Our first step was to see how the PT-61DLX76 handled difficult dark scenes, so we adjusted it for home-theater viewing in a darkened room. As usual, that entailed reducing light output to a comfortable level--38 footlamberts in this case--and trying to coax as deep of a black out of the set as possible without obscuring shadow detail. To that end, we were tempted to employ the Dynamic iris, which controls light output on the fly depending on how dark the program is, but its improvement black level wasn't worth the instability it introduced. For example, in the scene from the Unforgiven HD-DVD where the Schofield Kid propositions Bill Munny (Clint Eastwood) to go on a killing, the shots alternate between the Kid in the dark and Munny outlined against the sky seen through a door. As the scene changed from relatively bright to dark, we saw the shadows to the side of the door abruptly and unnaturally darken during the second after the camera switched back and forth.
With the iris turned off, however, the Panasonic had a difficult time mustering as deep of a level of black as some 1080p DLPs we've seen recently, including the Samsung HL-S5687W. The black parts in the dark whorehouse lobby during the scene in which Little Bill investigates an assault seemed relatively bright, for example, and making them darker obscured details in the shadows, no matter which controls we tried. If we had to choose between iris on and iris off, however, we'd leave it off and suffer through the lighter black areas.
We also noticed the rainbow effect inherent to DLP technology. The lamps on the walls of the lobby, the bright glow of the stove, and Little Bill's shiny buttons all created trails of color that appeared when the scene shifted and our eyes adjusted. The Panasonic's rainbows weren't any more or less-prevalent than those of the many DLPs we've seen, and as usual, they occurred most often with bright material against dark backgrounds.
During setup, we also noticed that the Panasonic had a tendency to exaggerate red colors, which unfortunately meant that we had to reduce the color control quite a bit to maintain accurate skin tones. The sunlit face of the whorehouse matron as she confronts the two cowboys who bring back the horses, for example, appeared too flush when we increased the color control above -8. Turning down color unfortunately meant that other areas of the picture, such as the blue sky and the green of the trees in the background, appeared somewhat muted. The Panasonic also appeared redder in darker scenes; we couldn't significantly improve its color temperature using the main menu controls (see the Geek box) and were unable to perform a service-level calibration by the time of this writing.
In its favor, the Panasonic PT-61DLX76 delivered excellent detail throughout the HD-DVD, from the grass on the prairie to the patterns on the wallpaper, to the strands of Munny's gray hair. This was borne out in HD resolution tests where PT-61DLX86 more than held its own, resolving every line from a 1080i multiburst pattern sent via HDMI from our Sencore VP403 signal generator. It's the first DLP-based 1080p HDTV we've seen that can pass this test; the Sony KDS-R60XBR1 is the only other rear-projection set we've seen that was able pass. Other resolutions via HDMI were also rock-solid; many 1080p sets don't scale 720p as well as the Panasonic does, for example. Of course, we still recommend you use a 1080-resolution source with this set whenever possible. In that vein, we also recommend sticking with HDMI as opposed to component-video; via the latter input type, the Panasonic couldn't quite match the sharpness of HDMI.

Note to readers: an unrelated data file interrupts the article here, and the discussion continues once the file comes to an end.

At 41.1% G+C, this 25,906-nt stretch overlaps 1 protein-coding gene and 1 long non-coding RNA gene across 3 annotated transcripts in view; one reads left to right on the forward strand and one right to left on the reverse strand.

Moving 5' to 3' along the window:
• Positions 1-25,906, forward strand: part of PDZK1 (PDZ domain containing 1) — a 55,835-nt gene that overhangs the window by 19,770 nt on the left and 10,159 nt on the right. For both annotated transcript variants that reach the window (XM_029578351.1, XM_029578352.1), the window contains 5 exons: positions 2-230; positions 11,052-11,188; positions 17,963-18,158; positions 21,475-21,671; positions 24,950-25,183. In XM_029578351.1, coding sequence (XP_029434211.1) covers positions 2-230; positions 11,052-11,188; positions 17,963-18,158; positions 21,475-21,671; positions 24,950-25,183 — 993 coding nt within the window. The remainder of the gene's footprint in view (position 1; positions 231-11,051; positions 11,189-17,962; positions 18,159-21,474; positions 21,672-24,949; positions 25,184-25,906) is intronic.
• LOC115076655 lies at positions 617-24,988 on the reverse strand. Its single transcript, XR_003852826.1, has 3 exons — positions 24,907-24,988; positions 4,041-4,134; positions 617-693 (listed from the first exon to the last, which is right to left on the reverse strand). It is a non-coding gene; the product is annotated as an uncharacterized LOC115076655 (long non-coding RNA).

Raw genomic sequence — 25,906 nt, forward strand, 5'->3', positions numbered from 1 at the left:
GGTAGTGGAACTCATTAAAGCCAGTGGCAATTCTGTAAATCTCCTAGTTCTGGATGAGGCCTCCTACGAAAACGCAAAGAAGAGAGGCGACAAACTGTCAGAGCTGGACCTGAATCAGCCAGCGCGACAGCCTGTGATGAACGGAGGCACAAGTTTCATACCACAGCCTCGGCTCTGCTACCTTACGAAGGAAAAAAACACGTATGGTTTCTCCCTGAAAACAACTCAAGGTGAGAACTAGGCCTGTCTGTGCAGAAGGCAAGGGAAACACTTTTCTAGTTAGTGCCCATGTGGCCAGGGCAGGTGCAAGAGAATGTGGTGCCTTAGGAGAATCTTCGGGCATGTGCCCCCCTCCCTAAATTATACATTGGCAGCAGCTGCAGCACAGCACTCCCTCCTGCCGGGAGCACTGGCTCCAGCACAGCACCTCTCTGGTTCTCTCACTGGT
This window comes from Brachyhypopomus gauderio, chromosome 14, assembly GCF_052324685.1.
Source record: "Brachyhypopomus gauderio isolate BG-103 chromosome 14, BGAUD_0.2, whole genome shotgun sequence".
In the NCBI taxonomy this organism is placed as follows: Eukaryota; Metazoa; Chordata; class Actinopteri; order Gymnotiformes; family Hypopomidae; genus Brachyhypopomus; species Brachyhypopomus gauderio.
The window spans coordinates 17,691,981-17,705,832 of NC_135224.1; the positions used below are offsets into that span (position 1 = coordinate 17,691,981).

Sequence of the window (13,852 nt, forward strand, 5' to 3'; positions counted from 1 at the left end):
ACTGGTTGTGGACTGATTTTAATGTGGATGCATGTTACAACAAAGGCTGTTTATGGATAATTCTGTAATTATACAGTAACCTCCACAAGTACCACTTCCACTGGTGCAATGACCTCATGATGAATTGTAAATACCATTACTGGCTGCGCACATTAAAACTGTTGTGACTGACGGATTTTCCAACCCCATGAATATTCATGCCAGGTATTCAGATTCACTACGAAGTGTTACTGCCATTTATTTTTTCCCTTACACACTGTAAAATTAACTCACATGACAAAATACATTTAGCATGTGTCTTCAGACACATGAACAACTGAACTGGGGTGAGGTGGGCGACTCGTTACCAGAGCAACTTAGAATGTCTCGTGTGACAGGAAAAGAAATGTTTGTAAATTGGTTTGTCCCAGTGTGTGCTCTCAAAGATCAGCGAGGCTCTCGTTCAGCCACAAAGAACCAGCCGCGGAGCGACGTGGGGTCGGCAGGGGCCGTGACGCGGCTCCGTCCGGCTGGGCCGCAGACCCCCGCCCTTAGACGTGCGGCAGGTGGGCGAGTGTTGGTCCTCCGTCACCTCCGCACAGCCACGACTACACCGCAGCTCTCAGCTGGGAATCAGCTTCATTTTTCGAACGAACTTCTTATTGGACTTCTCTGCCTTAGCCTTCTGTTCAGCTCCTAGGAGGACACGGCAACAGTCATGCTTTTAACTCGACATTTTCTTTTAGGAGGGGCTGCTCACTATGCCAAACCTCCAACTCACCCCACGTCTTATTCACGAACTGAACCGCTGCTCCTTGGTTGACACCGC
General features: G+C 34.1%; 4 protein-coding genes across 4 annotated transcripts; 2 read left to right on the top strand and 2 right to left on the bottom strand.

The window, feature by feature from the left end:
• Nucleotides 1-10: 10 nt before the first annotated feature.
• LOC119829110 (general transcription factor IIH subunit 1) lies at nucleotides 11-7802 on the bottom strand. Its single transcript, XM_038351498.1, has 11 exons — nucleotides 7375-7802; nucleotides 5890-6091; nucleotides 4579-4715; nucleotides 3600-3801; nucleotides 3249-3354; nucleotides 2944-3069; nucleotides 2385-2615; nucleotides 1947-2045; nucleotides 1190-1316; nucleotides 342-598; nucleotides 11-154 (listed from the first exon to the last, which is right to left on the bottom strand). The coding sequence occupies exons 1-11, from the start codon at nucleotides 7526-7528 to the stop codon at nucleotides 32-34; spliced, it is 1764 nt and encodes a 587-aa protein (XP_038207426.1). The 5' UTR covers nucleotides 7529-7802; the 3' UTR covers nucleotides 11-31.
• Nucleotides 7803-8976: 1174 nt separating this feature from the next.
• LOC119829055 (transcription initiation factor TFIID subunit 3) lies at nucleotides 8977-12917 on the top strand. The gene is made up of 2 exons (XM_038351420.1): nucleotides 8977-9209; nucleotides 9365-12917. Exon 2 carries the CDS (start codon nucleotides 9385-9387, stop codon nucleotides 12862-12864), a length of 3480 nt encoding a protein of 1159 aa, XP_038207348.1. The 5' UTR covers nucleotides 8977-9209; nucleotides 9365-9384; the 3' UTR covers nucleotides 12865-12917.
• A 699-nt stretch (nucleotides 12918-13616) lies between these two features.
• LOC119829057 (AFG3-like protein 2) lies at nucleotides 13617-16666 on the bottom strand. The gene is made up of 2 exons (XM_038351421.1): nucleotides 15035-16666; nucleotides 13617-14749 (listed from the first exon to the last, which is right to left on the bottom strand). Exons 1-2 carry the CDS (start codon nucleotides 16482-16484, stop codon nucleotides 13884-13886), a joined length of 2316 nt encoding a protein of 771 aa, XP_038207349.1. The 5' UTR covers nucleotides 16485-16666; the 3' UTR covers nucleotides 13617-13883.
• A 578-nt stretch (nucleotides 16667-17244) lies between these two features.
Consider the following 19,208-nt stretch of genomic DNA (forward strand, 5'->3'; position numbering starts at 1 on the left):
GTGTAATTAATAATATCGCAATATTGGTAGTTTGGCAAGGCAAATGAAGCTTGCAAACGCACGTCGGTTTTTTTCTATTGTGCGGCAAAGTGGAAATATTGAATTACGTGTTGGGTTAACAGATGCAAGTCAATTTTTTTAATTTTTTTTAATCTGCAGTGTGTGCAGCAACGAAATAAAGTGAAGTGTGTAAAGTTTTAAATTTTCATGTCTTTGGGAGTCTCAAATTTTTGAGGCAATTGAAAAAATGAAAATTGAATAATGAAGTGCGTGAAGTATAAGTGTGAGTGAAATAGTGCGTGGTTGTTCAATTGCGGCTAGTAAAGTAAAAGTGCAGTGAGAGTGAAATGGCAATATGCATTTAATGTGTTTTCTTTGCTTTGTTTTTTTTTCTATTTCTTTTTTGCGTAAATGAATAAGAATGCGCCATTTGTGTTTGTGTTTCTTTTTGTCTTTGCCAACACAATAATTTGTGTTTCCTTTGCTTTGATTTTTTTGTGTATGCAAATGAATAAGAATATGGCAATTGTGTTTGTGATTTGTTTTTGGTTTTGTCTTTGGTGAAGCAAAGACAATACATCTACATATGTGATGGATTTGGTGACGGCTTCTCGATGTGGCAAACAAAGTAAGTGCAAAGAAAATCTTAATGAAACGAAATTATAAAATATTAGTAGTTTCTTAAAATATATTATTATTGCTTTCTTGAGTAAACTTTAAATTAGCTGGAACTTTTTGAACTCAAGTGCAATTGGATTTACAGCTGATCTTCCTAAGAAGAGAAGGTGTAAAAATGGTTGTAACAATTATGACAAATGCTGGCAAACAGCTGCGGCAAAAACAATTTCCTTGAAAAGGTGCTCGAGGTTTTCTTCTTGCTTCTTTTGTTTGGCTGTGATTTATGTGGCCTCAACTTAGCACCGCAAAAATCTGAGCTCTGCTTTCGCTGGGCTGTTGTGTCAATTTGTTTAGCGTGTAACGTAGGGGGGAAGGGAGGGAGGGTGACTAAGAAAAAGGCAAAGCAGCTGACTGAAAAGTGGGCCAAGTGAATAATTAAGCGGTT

Looking closely at the vertical lines, we saw movement we've noticed on other DLPs with wobulation, but it was impossible to detect from further than a couple feet back from the screen. As usual with 1080p sets, we also couldn't see any gaps between the pixels; flat fields were perfectly smooth from even very close distances. They were also quite uniform across the screen, with none of the discoloration we've seen on some three-chip rear-projection designs; hot-spotting was average for a DLP, with the edges a bit darker but not overly so compared to the center; geometry was excellent, and although the entire image was shifted slightly to the right, it wasn't noticeable on program material.
When fed standard-def images, the Panasonic PT-61DLX76 performed somewhat below average compared to other HDTVs we've tested recently. While it did an acceptable job of smoothing jagged diagonal lines, it wasn't quite capable of resolving every line of resolution from standard-def sources via its analog inputs, which led to slightly softer images than we expected. Also, it engaged 2:3 pull-down detection quite slowly, which can lead to moving lines and other artifacts being visible onscreen, although it won't be noticeable in most situations. The set offers two noise reduction circuits, labeled Video NR and MPEG NR. The former had very little effect on the noisy test images from the HQV disc. The latter reduced a little of the swimming, snowy noise that's especially visible in skies and other flat fields, but also made details such as the grain in a dried-out stump appear slightly softer.
|Before color temp (20/80)||5,519/6,402K||Poor|
|After color temp*||6,053/6,612K||Average|
|Before grayscale variation||+/- 251K||Good|
|After grayscale variation*||+/- 330K||Poor|
|Color of red (x/y)||0.637/0.341||Good|
|Color of green||0.299/0.672||Poor|
|Color of blue||0.146/0.061||Good|
|Black-level retention||All patterns stable||Good|
|2:3 pull-down, 24fps||Yes||Good|
|Defeatable edge enhancement||Yes||Good|